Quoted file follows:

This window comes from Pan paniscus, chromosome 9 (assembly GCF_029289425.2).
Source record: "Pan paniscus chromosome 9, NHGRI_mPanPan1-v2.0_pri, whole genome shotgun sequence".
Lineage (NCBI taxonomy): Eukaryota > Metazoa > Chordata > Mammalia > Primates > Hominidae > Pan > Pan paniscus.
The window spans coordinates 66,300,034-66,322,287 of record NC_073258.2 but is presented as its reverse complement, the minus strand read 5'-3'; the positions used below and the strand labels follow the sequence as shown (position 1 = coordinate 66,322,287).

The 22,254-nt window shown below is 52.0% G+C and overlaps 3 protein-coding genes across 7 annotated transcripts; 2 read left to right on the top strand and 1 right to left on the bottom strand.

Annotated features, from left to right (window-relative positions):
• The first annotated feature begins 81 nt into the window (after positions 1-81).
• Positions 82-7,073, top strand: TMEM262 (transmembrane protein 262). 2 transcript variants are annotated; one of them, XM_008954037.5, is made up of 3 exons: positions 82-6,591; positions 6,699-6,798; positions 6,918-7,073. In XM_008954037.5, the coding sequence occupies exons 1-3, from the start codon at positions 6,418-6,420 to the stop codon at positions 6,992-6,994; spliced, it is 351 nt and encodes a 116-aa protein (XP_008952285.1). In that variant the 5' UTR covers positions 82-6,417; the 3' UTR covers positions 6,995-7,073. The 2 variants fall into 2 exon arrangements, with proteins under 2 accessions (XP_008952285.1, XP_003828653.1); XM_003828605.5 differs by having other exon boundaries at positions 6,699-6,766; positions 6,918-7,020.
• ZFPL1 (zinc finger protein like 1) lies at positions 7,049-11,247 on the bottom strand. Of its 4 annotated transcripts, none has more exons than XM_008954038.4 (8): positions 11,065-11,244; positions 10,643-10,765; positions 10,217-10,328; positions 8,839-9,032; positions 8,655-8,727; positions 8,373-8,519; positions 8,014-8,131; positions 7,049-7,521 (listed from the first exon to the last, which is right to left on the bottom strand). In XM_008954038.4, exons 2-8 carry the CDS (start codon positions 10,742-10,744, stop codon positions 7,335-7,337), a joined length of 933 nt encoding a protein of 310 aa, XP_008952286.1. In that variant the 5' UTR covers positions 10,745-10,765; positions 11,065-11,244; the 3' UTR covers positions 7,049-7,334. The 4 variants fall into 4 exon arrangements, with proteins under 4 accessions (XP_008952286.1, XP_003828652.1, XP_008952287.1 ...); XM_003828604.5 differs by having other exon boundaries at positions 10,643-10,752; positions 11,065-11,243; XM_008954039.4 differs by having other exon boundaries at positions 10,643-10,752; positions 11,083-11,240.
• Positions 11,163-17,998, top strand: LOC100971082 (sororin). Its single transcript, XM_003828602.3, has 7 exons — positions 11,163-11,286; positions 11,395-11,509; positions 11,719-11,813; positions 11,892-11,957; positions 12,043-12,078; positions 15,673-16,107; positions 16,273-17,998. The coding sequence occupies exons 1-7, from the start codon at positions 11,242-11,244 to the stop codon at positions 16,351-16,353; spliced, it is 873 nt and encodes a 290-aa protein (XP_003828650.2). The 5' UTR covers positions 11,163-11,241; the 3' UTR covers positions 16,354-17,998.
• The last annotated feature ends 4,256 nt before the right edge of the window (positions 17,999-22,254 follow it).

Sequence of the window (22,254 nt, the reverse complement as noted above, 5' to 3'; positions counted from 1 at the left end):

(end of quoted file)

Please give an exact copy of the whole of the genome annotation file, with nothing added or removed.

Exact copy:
This window comes from Pan paniscus, chromosome 9 (assembly GCF_029289425.2).
Source record: "Pan paniscus chromosome 9, NHGRI_mPanPan1-v2.0_pri, whole genome shotgun sequence".
Lineage (NCBI taxonomy): Eukaryota > Metazoa > Chordata > Mammalia > Primates > Hominidae > Pan > Pan paniscus.
The window spans coordinates 66,300,034-66,322,287 of record NC_073258.2 but is presented as its reverse complement, the minus strand read 5'-3'; the positions used below and the strand labels follow the sequence as shown (position 1 = coordinate 66,322,287).

The 22,254-nt window shown below is 52.0% G+C and overlaps 3 protein-coding genes across 7 annotated transcripts; 2 read left to right on the top strand and 1 right to left on the bottom strand.

Annotated features, from left to right (window-relative positions):
• The first annotated feature begins 81 nt into the window (after positions 1-81).
• Positions 82-7,073, top strand: TMEM262 (transmembrane protein 262). 2 transcript variants are annotated; one of them, XM_008954037.5, is made up of 3 exons: positions 82-6,591; positions 6,699-6,798; positions 6,918-7,073. In XM_008954037.5, the coding sequence occupies exons 1-3, from the start codon at positions 6,418-6,420 to the stop codon at positions 6,992-6,994; spliced, it is 351 nt and encodes a 116-aa protein (XP_008952285.1). In that variant the 5' UTR covers positions 82-6,417; the 3' UTR covers positions 6,995-7,073. The 2 variants fall into 2 exon arrangements, with proteins under 2 accessions (XP_008952285.1, XP_003828653.1); XM_003828605.5 differs by having other exon boundaries at positions 6,699-6,766; positions 6,918-7,020.
• ZFPL1 (zinc finger protein like 1) lies at positions 7,049-11,247 on the bottom strand. Of its 4 annotated transcripts, none has more exons than XM_008954038.4 (8): positions 11,065-11,244; positions 10,643-10,765; positions 10,217-10,328; positions 8,839-9,032; positions 8,655-8,727; positions 8,373-8,519; positions 8,014-8,131; positions 7,049-7,521 (listed from the first exon to the last, which is right to left on the bottom strand). In XM_008954038.4, exons 2-8 carry the CDS (start codon positions 10,742-10,744, stop codon positions 7,335-7,337), a joined length of 933 nt encoding a protein of 310 aa, XP_008952286.1. In that variant the 5' UTR covers positions 10,745-10,765; positions 11,065-11,244; the 3' UTR covers positions 7,049-7,334. The 4 variants fall into 4 exon arrangements, with proteins under 4 accessions (XP_008952286.1, XP_003828652.1, XP_008952287.1 ...); XM_003828604.5 differs by having other exon boundaries at positions 10,643-10,752; positions 11,065-11,243; XM_008954039.4 differs by having other exon boundaries at positions 10,643-10,752; positions 11,083-11,240.
• Positions 11,163-17,998, top strand: LOC100971082 (sororin). Its single transcript, XM_003828602.3, has 7 exons — positions 11,163-11,286; positions 11,395-11,509; positions 11,719-11,813; positions 11,892-11,957; positions 12,043-12,078; positions 15,673-16,107; positions 16,273-17,998. The coding sequence occupies exons 1-7, from the start codon at positions 11,242-11,244 to the stop codon at positions 16,351-16,353; spliced, it is 873 nt and encodes a 290-aa protein (XP_003828650.2). The 5' UTR covers positions 11,163-11,241; the 3' UTR covers positions 16,354-17,998.
• The last annotated feature ends 4,256 nt before the right edge of the window (positions 17,999-22,254 follow it).

Sequence of the window (22,254 nt, the reverse complement as noted above, 5' to 3'; positions counted from 1 at the left end):